Padding of ID3v2 Tags

I have read in this forum that, by default, Mp3tag pads ID3v2 tags to 2048 bytes.

I wonder if this mean that Mp3tag adds 2048 bytes of padding (extra null bytes), or if it means that it sets the entire tag size (header + frames + padding) to 2048 bytes? I cannot convince myself one way or the other.

Because I had read that Mp3tag pads 2048, I chose that for my LAME encoding, figuring that Florian is pretty wise, so this must be a good padding size. So I have used (in LAME)

V0 --id3v2-only --pad-id3v2-size 2048

After LAME encoding, I check my files with mp3diags, and the ID3v2.3 tag shows padding=2048.

If I subsequently resave my tag in Mp3tag, the padding size reported by mp3diags generally decreases.

So I'm left wondering what Mp3tag is doing with padding.

  1. As asked above, is the target 2048 the padding, or is it the entire tag size?

  2. Does Mp3tag actually remove padding under certain circumstances? If so, why? And can this be controlled by the user?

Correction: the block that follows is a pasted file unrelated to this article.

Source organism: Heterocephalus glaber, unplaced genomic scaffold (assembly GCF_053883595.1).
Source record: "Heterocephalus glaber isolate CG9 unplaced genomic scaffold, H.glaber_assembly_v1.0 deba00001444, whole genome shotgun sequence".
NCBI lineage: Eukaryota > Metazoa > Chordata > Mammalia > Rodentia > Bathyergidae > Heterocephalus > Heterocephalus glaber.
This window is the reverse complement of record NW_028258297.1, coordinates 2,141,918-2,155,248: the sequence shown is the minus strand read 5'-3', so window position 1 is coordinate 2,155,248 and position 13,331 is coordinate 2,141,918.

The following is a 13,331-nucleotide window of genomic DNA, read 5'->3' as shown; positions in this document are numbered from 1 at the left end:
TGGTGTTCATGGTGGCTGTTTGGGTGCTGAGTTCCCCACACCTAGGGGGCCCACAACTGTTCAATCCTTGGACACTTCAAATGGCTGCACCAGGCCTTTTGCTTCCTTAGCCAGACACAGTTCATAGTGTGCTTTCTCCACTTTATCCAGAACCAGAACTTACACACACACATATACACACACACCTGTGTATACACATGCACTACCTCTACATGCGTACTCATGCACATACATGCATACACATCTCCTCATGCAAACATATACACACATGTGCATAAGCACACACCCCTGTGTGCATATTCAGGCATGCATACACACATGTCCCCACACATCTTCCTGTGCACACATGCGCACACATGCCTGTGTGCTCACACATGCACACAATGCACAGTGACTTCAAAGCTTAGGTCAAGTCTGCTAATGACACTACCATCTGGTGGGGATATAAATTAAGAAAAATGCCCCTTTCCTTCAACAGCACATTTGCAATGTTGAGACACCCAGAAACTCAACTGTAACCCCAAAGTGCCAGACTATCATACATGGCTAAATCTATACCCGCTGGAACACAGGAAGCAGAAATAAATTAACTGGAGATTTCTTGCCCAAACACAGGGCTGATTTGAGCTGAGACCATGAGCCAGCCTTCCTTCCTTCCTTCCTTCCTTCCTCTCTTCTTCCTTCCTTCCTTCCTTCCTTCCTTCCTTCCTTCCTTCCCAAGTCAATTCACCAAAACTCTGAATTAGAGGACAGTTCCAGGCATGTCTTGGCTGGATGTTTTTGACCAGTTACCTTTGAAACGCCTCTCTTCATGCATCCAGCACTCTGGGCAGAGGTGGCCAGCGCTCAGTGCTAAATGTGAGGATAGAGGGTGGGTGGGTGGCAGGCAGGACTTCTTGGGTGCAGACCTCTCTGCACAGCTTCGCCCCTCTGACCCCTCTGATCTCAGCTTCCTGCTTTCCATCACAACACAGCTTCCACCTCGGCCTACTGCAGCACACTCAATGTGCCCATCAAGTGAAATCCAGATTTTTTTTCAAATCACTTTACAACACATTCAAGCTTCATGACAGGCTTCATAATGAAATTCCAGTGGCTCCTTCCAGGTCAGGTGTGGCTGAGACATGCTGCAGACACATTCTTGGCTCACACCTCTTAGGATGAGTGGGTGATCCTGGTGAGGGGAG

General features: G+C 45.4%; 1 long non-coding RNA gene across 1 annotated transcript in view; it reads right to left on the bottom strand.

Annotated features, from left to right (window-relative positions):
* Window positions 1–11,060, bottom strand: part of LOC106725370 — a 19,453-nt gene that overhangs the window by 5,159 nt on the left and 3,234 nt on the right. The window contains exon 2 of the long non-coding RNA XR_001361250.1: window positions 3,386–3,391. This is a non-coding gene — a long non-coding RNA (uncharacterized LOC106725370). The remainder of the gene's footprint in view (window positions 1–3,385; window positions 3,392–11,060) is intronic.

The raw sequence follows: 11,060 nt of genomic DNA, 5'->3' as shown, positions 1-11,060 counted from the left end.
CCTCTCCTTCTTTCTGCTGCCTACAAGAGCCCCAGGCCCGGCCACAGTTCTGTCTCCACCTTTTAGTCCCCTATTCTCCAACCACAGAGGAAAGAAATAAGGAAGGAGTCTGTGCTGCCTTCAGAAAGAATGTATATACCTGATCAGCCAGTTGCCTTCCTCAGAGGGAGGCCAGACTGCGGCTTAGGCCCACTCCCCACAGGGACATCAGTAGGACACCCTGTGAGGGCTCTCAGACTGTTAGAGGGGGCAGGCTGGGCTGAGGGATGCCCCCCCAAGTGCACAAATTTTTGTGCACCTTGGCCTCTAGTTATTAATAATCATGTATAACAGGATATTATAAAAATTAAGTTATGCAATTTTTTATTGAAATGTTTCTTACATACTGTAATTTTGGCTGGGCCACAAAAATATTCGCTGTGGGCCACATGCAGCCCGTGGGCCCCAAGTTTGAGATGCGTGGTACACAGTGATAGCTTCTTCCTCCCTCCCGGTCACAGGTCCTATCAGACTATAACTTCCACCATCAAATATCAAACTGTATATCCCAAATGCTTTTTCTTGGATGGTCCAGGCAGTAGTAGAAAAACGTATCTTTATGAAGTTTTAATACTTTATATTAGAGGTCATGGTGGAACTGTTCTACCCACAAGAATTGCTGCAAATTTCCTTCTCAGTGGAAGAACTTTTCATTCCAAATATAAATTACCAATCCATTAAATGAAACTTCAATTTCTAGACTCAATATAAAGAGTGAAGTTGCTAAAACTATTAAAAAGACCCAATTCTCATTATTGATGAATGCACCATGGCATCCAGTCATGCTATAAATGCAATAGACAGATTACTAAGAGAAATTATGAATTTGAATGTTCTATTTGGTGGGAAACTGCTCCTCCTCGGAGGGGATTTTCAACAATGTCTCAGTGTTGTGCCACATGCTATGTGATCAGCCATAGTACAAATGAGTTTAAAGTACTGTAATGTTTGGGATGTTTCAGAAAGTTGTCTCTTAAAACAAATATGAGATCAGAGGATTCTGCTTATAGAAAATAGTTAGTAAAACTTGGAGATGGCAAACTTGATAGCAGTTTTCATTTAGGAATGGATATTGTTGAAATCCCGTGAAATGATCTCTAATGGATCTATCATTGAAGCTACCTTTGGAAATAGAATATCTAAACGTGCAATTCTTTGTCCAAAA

3. If Mp3tag is removing padding, could this eventually result in having to rewrite the entire file when I edit the tag in the future? Or can Mp3tag increase the padding again at a later date, to prevent this?

Can someone explain how padding is set when I CREATE a tag in Mp3tag, and how padding is changed when I re-save a tag with Mp3tag?

Many thanks for help on this. My apologies if I have overlooked a write-up on this somewhere. I have done my best to search it out.

Hm, is padding such an important topic?
Well, you can check it out for yourself.

  1. Use the notepad text editor and create a textfile with three characters in the first line, e. g. "123".
  2. Save this file with the filename "Test.mp3.txt". Close the Editor.
  3. Rename this file to "Test.mp3" and load it into Mp3tag.
  4. Check the size properties of the file from within Mp3tag resp. by some file manager.
  5. Set the tag-type to write, e. g. ID3v2.4.
  6. Create one tag-field "TEST" with the content "ABC".
  7. Check the size properties of the file from within Mp3tag resp. by some file manager.
    The file should have the size of 2080 bytes.
  8. Use a hex lister to look into the file.
  • At the beginning there is the 10-byte ID3 header.
  • Then follows a TXXX tag-field "TEST" with it's content "ABC".
  • Then follows the padding.
  • At the end of the file there are the three bytes "123", with their meaning of musical data in this test case.